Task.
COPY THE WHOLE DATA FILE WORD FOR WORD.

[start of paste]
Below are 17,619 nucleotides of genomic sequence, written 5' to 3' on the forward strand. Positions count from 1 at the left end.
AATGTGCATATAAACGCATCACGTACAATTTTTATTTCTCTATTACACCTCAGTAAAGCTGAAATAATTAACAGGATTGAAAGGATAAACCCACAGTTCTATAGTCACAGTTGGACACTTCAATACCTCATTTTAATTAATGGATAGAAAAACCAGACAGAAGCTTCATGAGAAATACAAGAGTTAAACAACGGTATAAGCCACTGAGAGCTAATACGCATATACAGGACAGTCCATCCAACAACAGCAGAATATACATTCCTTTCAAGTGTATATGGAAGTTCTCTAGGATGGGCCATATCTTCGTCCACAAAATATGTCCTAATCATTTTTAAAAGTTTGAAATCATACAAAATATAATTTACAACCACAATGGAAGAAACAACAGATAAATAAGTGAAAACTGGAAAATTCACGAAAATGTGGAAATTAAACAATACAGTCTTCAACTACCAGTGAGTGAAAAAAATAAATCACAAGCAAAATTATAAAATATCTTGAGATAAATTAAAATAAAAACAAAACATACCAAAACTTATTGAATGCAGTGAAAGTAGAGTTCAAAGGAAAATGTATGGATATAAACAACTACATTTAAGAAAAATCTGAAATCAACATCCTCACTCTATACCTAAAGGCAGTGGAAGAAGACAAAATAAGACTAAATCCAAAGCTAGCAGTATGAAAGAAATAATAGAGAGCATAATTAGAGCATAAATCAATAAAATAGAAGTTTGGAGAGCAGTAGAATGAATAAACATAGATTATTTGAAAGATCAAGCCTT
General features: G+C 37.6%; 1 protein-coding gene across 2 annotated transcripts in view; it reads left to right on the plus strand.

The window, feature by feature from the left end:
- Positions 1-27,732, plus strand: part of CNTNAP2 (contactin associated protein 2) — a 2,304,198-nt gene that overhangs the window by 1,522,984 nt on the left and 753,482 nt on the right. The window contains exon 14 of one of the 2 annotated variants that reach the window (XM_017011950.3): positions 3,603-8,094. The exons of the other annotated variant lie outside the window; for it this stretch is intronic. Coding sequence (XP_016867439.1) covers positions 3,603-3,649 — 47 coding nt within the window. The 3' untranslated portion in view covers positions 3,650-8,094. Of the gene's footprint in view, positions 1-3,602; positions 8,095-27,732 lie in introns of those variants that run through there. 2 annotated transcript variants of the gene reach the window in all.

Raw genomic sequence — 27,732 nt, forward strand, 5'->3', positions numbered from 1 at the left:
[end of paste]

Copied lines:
Below are 17,619 nucleotides of genomic sequence, written 5' to 3' on the forward strand. Positions count from 1 at the left end.
AATGTGCATATAAACGCATCACGTACAATTTTTATTTCTCTATTACACCTCAGTAAAGCTGAAATAATTAACAGGATTGAAAGGATAAACCCACAGTTCTATAGTCACAGTTGGACACTTCAATACCTCATTTTAATTAATGGATAGAAAAACCAGACAGAAGCTTCATGAGAAATACAAGAGTTAAACAACGGTATAAGCCACTGAGAGCTAATACGCATATACAGGACAGTCCATCCAACAACAGCAGAATATACATTCCTTTCAAGTGTATATGGAAGTTCTCTAGGATGGGCCATATCTTCGTCCACAAAATATGTCCTAATCATTTTTAAAAGTTTGAAATCATACAAAATATAATTTACAACCACAATGGAAGAAACAACAGATAAATAAGTGAAAACTGGAAAATTCACGAAAATGTGGAAATTAAACAATACAGTCTTCAACTACCAGTGAGTGAAAAAAATAAATCACAAGCAAAATTATAAAATATCTTGAGATAAATTAAAATAAAAACAAAACATACCAAAACTTATTGAATGCAGTGAAAGTAGAGTTCAAAGGAAAATGTATGGATATAAACAACTACATTTAAGAAAAATCTGAAATCAACATCCTCACTCTATACCTAAAGGCAGTGGAAGAAGACAAAATAAGACTAAATCCAAAGCTAGCAGTATGAAAGAAATAATAGAGAGCATAATTAGAGCATAAATCAATAAAATAGAAGTTTGGAGAGCAGTAGAATGAATAAACATAGATTATTTGAAAGATCAAGCCTT
General features: G+C 37.6%; 1 protein-coding gene across 2 annotated transcripts in view; it reads left to right on the plus strand.

The window, feature by feature from the left end:
- Positions 1-27,732, plus strand: part of CNTNAP2 (contactin associated protein 2) — a 2,304,198-nt gene that overhangs the window by 1,522,984 nt on the left and 753,482 nt on the right. The window contains exon 14 of one of the 2 annotated variants that reach the window (XM_017011950.3): positions 3,603-8,094. The exons of the other annotated variant lie outside the window; for it this stretch is intronic. Coding sequence (XP_016867439.1) covers positions 3,603-3,649 — 47 coding nt within the window. The 3' untranslated portion in view covers positions 3,650-8,094. Of the gene's footprint in view, positions 1-3,602; positions 8,095-27,732 lie in introns of those variants that run through there. 2 annotated transcript variants of the gene reach the window in all.

Raw genomic sequence — 27,732 nt, forward strand, 5'->3', positions numbered from 1 at the left: